Elite athletes are getting older. We know that players can give their best performance levels for longer now than they could a few decades ago. Training has become more sophisticated, players take better care of themselves and science has helped to understand what we must do to make fewer mistakes. In tennis, for example, the average age of the top 100 male players in the last decade has gone from 26.2 to an all-time high of 27.9 years old.1 In football, the average age of the players who took part in the Champions League between the 1992-1993 and 2017-2018 seasons, has increased by 1.6 years. Going from 24.9 in the first season analysed to 26.5 in the last one.2
However, we know much less about the age at which footballers reach their peak performance level, or about how much and in what way their performance level decreases from then on. Several recent studies could provide some proof on the relationship between age and performance in football. The conclusions of these studies suggest significant aspects to have in mind:
- There is a clear loss of physical performance in players over 30 years compared to younger footballers. After analysing 10,739 players from the Spanish La Liga during the 2017-2018 season,3 researchers discovered that the total distance covered by players over 30 is 2% lower than that covered by younger players. The distance covered, the number of high intensity efforts or sprints and the maximum speed reached also decreased significantly, between 5 and 30%. The loss of performance is especially drastic in those over 35. This trend was noted across all positions, even though players on the wings (wing backs and wingers) appear to experience a lower loss of performance level. This evolution of performance has also been observed in players taking part in the German Bundesliga.4 The total distance covered, the number of sprints (faster than 6.3 m/s for at least 1 second) and the number of fast races (faster than 5.0 m/s for at least 1 second) decreased by 3.4%, 21% and 12% respectively in players over 30 compared with younger footballers.
- However, the technical-tactical performance appears to be better in older players. The percentage of successful passes is 3-5% higher in players over 30 compared to players between 16 and 29 years old. It is possible that the deterioration in physical performance of younger players is compensated by an improvement in other skills such as decision making and game intelligence. Another study4 suggests that the synchronisation of the most senior players during competition (i.e. the coordination of their movements during the game) is better than that of younger players and improves with fewer training sessions.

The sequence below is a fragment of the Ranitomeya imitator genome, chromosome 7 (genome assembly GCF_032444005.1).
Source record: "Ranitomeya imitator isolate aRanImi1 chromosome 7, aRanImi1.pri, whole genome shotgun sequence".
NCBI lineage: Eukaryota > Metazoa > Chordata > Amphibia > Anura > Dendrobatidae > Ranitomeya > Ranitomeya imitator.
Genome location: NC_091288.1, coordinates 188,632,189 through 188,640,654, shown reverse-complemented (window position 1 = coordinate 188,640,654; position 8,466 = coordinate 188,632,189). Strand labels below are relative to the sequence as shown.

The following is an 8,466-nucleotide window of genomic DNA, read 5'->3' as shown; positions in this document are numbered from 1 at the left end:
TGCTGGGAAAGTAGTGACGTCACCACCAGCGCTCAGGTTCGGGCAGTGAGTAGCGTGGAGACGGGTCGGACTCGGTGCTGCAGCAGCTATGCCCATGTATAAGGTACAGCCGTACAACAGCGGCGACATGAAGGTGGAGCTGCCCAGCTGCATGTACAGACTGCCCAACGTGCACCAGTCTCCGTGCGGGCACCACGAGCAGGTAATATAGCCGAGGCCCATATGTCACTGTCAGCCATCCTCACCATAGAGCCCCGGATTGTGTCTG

The practical implications of these findings for training are:
- The combination of youth and maturity in a squad of players may be the best formula for success.
- It would seem necessary to individualise as much as possible the players’ preparation according to their age: they don’t all need the same training to reach the best version of themselves.
- When signing new players, the demands of the specific position must be considered. Perhaps clubs should not only sign very young players. When a deeper knowledge of the game is required it would be better to sign older players, and when a higher physical performance level is required then younger players should be signed. An experienced footballer would also perhaps need less time to adapt to a new club and would give their best from the beginning.
- Clubs could adjust the salary of the players to the expected performance levels according to their age.
- This is something that should always be carefully considered. Every player is unique. Their needs must be adapted to.
Carlos Lago Peñas
1 Kovalchik, S. A. (2014). The older they rise the younger they fall: age and performance trends in men’s professional tennis from 1991 to 2012. J. Quant. Anal. Sports 10, 99–107.
2 Kalén A, Rey E, de Rellán-Guerra A.S & Lago-Peñas C (2019) Are Soccer Players Older Now Than Before? Aging Trends and Market Value in the Last Three Decades of the UEFA Champions League. Front. Psychol. 10:76.
3 Rey E, Costa PB., Corredoira FJ. & de Rellán-Guerra AS (2019) Effects of physical match performance in professional soccer players. J Strength Cond Res. Awaiting publication.
4 Folgado H, Gonçalves B, Sampaio J. (2018) Positional synchronization affects physical and physiological responses to preseason in professional football (soccer). Res Sports Med. 26(1): 51–63.
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